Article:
There are some interesting moments in tonight's "Nova" (Channel 26 at approximately 8), not the least of which is "young Itzhak Perlman from Israel" appearing on "The Ed Sullivan Show" in 1959, playing (with extraordinary beauty) the last movement of the Mendelssohn E Minor Violin Concerto.
"Child's Play: Prodigies and Possibilities" is the title of this program, which deals with the phenomenon of prodigious achievement in very young children and whether it is a result of, as the researchers say, "nature or nurture."
Indeed, although child geniuses are documented as far back as anybody has been documenting, there is still not a whole lot of hard knowledge about how they got that way. Specialists, including the late neurophysiologist Dr. Norman Geschwind of Harvard, speculate about the various influences on early genius -- cultural, genetic, physiological, sociological.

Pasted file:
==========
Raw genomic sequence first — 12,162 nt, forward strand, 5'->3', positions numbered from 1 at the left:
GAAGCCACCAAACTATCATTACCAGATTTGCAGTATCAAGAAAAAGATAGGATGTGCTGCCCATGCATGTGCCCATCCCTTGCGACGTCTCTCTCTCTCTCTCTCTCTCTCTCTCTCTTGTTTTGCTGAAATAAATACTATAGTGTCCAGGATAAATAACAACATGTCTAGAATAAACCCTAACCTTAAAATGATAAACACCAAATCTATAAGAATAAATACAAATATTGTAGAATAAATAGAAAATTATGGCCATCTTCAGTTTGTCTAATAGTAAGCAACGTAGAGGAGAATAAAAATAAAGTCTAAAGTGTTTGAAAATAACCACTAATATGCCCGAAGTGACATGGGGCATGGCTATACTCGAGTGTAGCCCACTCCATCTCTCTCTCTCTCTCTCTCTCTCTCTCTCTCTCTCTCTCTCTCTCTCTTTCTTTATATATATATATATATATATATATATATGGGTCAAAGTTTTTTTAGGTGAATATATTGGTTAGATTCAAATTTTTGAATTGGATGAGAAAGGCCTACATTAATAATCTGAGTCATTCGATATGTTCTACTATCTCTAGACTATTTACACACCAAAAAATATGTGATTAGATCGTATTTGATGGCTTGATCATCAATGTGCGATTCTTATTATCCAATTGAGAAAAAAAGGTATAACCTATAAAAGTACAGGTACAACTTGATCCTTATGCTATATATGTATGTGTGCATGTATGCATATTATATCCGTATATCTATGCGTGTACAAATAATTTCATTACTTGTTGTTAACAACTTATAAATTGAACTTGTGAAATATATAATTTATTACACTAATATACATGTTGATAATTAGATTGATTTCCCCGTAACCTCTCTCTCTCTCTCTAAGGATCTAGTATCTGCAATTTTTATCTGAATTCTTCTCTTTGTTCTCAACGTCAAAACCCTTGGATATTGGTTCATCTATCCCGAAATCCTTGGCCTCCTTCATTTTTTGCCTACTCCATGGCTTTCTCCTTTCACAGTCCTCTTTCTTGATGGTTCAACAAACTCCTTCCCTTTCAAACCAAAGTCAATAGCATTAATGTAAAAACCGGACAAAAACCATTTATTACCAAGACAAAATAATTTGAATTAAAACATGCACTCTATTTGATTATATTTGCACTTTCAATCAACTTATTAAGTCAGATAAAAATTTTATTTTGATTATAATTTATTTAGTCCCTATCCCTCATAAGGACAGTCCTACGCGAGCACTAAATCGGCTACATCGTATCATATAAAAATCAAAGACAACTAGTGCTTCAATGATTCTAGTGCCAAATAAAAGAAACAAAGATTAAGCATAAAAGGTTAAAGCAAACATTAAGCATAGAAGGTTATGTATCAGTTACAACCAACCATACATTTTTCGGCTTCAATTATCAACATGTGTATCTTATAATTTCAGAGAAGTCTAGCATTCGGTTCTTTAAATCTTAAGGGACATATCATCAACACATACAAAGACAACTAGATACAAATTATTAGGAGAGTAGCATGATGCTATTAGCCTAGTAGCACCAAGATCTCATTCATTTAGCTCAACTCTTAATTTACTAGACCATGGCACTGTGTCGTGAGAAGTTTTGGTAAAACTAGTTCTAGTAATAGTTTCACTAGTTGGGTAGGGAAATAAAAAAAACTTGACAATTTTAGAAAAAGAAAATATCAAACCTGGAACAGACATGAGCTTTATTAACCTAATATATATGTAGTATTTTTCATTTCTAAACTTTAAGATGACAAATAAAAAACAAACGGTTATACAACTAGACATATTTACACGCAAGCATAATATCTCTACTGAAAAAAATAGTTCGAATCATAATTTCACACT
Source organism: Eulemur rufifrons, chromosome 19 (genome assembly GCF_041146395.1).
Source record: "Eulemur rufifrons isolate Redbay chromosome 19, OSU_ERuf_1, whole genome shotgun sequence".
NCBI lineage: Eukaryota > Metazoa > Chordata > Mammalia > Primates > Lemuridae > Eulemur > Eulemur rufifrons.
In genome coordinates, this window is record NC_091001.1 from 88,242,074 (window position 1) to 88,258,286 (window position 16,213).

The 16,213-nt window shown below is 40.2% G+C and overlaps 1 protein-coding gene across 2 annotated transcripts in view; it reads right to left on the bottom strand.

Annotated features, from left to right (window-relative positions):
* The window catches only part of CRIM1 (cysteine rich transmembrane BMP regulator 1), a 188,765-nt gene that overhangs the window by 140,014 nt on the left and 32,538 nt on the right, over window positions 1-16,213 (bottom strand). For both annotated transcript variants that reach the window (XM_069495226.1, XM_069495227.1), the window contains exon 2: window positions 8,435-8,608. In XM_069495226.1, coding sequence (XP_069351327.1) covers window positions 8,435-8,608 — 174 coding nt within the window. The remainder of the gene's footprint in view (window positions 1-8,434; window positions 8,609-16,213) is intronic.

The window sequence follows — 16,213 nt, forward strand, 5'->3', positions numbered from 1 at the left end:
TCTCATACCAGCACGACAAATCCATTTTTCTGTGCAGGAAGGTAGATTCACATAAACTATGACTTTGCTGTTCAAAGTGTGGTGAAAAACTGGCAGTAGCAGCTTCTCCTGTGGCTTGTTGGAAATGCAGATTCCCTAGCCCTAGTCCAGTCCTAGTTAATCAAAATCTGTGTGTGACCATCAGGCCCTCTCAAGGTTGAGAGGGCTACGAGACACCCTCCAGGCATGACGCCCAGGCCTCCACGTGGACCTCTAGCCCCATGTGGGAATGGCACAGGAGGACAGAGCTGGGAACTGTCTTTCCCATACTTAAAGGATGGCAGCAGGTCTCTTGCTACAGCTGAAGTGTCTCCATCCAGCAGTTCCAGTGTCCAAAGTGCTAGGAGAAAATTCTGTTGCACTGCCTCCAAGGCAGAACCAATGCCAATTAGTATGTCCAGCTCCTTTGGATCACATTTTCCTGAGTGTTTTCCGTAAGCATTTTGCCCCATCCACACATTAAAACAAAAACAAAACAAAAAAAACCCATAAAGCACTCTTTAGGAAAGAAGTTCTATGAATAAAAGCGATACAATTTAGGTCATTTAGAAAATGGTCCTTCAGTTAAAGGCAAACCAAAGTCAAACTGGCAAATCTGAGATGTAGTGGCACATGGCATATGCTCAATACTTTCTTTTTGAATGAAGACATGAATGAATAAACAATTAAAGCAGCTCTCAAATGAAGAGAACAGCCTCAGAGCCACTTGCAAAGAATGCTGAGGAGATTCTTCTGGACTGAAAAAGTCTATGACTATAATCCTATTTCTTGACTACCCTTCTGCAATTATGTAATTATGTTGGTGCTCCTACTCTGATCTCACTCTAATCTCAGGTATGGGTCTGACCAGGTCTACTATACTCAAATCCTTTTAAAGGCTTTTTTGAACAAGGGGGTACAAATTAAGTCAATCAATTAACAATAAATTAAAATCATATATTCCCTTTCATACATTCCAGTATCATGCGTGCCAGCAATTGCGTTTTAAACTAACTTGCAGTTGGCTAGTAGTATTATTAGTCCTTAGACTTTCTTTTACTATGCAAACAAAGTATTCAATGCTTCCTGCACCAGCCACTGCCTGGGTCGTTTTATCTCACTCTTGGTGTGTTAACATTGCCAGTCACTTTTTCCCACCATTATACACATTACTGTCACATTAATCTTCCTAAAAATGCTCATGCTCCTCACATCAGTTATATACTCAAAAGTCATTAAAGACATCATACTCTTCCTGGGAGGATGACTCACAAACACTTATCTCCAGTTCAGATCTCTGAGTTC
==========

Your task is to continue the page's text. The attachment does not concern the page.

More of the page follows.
Geschwind, in what is certainly one of his last appearances before his death last year, discusses his hypothesis that the sex of the fetus may influence brain structure and either enhance or inhibit certain special skills. For example, the testosterone produced by a male fetus may tend to emphasize development of the right side of the brain, where spatial, mathematical and musical skills may be enhanced. But, Geschwind warns, so might be a tendency to childhood dyslexia.
Others suggest that cultural and social factors are required for genius to surface. Violinist Perlman and his wife Toby, for example, discuss his childhood and his mother's influence. Says Toby Perlman, "Your mother believed in you, and she thought you were a great genius. It didn't matter that nobody else believed in you, that you couldn't get concerts, that nobody would help you. She knew you were great and she conveyed that to you . . ." The irrepressible Perlman says, "Oh, I see. In other words you don't think I'm unusual."
The cultural impact is also noted by pianist Lorin Hollander, who admits that after he'd brought a bit of Bach to a grade-school circus, he was roundly beaten up on the playground by his peers.
"Child's Play" has no conclusions to offer, but it is a provocative look at an always fascinating subject.